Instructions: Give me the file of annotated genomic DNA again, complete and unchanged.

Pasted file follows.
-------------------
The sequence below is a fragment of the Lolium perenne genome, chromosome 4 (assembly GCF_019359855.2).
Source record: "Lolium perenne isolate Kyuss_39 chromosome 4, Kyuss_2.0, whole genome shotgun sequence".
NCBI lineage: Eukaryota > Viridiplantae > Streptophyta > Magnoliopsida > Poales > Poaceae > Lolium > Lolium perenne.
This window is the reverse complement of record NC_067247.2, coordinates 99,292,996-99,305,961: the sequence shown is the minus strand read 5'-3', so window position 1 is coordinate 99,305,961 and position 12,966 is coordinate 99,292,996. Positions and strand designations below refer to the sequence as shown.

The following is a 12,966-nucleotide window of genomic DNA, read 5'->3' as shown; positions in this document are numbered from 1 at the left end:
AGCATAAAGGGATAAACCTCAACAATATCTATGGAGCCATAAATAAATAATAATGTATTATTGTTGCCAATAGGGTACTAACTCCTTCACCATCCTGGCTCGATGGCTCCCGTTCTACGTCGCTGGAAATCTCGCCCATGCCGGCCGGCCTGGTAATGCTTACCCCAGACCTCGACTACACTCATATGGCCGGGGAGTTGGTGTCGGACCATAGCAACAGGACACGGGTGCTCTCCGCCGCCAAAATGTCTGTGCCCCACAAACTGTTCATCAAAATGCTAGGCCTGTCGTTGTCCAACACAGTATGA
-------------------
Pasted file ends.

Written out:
The sequence below is a fragment of the Lolium perenne genome, chromosome 4 (assembly GCF_019359855.2).
Source record: "Lolium perenne isolate Kyuss_39 chromosome 4, Kyuss_2.0, whole genome shotgun sequence".
NCBI lineage: Eukaryota > Viridiplantae > Streptophyta > Magnoliopsida > Poales > Poaceae > Lolium > Lolium perenne.
This window is the reverse complement of record NC_067247.2, coordinates 99,292,996-99,305,961: the sequence shown is the minus strand read 5'-3', so window position 1 is coordinate 99,305,961 and position 12,966 is coordinate 99,292,996. Positions and strand designations below refer to the sequence as shown.

The following is a 12,966-nucleotide window of genomic DNA, read 5'->3' as shown; positions in this document are numbered from 1 at the left end:
AGCATAAAGGGATAAACCTCAACAATATCTATGGAGCCATAAATAAATAATAATGTATTATTGTTGCCAATAGGGTACTAACTCCTTCACCATCCTGGCTCGATGGCTCCCGTTCTACGTCGCTGGAAATCTCGCCCATGCCGGCCGGCCTGGTAATGCTTACCCCAGACCTCGACTACACTCATATGGCCGGGGAGTTGGTGTCGGACCATAGCAACAGGACACGGGTGCTCTCCGCCGCCAAAATGTCTGTGCCCCACAAACTGTTCATCAAAATGCTAGGCCTGTCGTTGTCCAACACAGTATGA